"Anglish" is a variation on modern English that avoids or replaces all words that have non-Anglo-Saxon roots.

I'm working on a story where I'll need to convert a lot of dialogue (just for a single character) into the Anglish register of English – omitting loan words of French, Latin & Greek origin, among other things. Many of the relevant resources I've found are written in Anglish, which makes them supremely difficult to navigate in the same way as a stock thesaurus, and the single automated converter I found has very little in the way of context sensitivity and frequently mistranslates.

Are there any easy-to-access tools I can use to determine the etymology of words on the fly? Any beginner-friendly Anglish glossaries or dictionaries online? Some kind of thesaurus tool with the ability to sort by origin would be a godsend. Thank you in advance!

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    Does your character limit vocabulary for reasons other than elitism and xenophobia? I worked on a project whose standard excluded basic English words that centuries ago came from Latin, e.g., either etcetera or etc. Also, that abbreviation (e.g.). Jan 8, 2021 at 18:18
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    @YosefBaskin Erm, what do you mean? My use of the register is intended to create a particular rhythm and cadence that distinguishes the character in question, not make any value judgement on what's the "correct" way to communicate, or anything like that.
    – dweeblet
    Jan 9, 2021 at 5:03
  • How will your reader notice that the character uses no 'foreign' words? Jan 9, 2021 at 22:42
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    @YosefBaskin They probably won't, at least not consciously. The character in question is functionally a sentient curse, so it's a creative choice that -- perhaps ironically -- helps to make the way she speaks feel foreign and off-kilter to the modern listener's ear.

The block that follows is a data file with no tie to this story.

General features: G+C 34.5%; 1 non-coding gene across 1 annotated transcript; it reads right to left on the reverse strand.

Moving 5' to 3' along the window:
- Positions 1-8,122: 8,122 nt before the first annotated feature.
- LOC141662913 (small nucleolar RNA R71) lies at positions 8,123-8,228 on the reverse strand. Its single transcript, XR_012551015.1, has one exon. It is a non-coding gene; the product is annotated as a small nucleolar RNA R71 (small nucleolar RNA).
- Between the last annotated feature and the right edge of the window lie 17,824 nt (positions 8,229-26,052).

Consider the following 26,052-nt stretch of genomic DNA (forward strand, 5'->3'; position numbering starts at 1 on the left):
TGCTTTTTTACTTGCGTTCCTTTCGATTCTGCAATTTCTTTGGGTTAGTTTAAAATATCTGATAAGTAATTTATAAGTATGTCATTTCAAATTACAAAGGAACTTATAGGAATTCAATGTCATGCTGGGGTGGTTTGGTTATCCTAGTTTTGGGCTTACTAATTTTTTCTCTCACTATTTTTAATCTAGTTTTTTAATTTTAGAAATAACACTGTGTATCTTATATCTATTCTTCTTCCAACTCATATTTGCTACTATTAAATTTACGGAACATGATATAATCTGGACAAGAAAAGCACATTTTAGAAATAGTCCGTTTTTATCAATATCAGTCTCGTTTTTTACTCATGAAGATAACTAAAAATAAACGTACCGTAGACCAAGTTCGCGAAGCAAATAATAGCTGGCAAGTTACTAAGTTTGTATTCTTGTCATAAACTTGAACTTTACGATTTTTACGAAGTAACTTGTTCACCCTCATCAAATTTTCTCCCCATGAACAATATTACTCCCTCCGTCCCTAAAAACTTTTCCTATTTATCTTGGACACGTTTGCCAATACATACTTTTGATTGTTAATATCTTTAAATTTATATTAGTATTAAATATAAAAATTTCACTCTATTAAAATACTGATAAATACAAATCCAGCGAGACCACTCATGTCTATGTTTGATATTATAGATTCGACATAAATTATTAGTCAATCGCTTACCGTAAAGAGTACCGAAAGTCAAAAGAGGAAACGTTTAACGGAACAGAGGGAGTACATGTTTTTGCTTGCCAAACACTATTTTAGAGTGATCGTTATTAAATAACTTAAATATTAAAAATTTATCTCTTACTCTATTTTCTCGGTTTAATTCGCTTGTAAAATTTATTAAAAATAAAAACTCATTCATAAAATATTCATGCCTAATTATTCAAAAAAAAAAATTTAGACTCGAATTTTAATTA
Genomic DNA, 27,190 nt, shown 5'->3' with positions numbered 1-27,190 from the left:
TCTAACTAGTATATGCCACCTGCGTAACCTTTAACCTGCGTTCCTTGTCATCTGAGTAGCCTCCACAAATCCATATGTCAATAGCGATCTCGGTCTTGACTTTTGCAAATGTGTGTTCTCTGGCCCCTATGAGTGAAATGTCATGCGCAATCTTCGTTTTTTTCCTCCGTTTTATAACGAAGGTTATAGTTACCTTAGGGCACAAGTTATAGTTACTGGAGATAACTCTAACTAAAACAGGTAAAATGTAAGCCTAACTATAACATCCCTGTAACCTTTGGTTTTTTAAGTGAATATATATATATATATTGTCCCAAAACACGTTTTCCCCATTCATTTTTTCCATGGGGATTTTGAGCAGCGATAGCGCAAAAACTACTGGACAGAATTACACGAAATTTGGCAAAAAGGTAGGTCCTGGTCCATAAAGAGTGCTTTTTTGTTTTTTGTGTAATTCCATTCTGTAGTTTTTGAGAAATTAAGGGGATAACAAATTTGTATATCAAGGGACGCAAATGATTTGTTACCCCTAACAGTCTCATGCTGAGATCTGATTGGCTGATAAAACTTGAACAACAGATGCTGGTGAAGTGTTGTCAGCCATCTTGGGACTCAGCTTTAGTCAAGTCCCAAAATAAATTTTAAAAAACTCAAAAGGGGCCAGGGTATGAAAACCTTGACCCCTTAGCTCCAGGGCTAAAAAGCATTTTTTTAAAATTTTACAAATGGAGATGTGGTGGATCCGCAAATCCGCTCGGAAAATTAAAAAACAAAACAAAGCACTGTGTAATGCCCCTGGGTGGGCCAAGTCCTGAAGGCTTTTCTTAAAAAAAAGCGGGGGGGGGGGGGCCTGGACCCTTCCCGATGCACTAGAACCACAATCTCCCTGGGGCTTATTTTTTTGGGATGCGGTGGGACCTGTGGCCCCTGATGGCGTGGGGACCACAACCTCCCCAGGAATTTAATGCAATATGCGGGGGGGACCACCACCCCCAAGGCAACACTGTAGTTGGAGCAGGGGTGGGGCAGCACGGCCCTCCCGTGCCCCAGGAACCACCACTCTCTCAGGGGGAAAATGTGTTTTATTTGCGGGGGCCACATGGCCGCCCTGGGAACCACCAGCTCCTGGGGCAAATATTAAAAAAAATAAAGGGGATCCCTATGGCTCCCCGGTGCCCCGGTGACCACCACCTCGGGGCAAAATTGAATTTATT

– dweeblet
    Jan 10, 2021 at 6:00
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    @WeckarE. Nope -- I'm sure there are some extreme versions of the register that forbid those words, but as I understand the most common practice is in the avoidance of words with Latinate & Greek origins specifically.
    – dweeblet
    Jan 11, 2021 at 18:17

3 Answers 3


Some handy resources I dug up for Anglish learning and translation include:


To check any word, buy access to the OED or browse the OED through your local public or university library for free. It gives the etymology of every English word.

To restrict yourself to Anglo-Saxon words only, use an Anglo-Saxon dictionary, e.g. Joseph Bosworth's, or word lists such as the Wikipedia list of English words of Anglo-Saxon origin.

  1. Beware words starting with re, it's likely French.

  2. You can Google most words and it'll give you the roots. It's not a flawless way, you will have better luck speaking true Anglish if you break a word down as you Google it. "Quick" instead of "quickly" It is greenlit but Google wouldn't say. Google everything and learn if anything is wrong.

  3. https://rootsenglish.miraheze.org/wiki/Anglish_Wordbook This is the wordbook (Dictionary) that is thought of as the best.

  4. https://anglish.fandom.com/wiki/English_Wordbook/I Else, you may look at this. It is not flawless but it will help.

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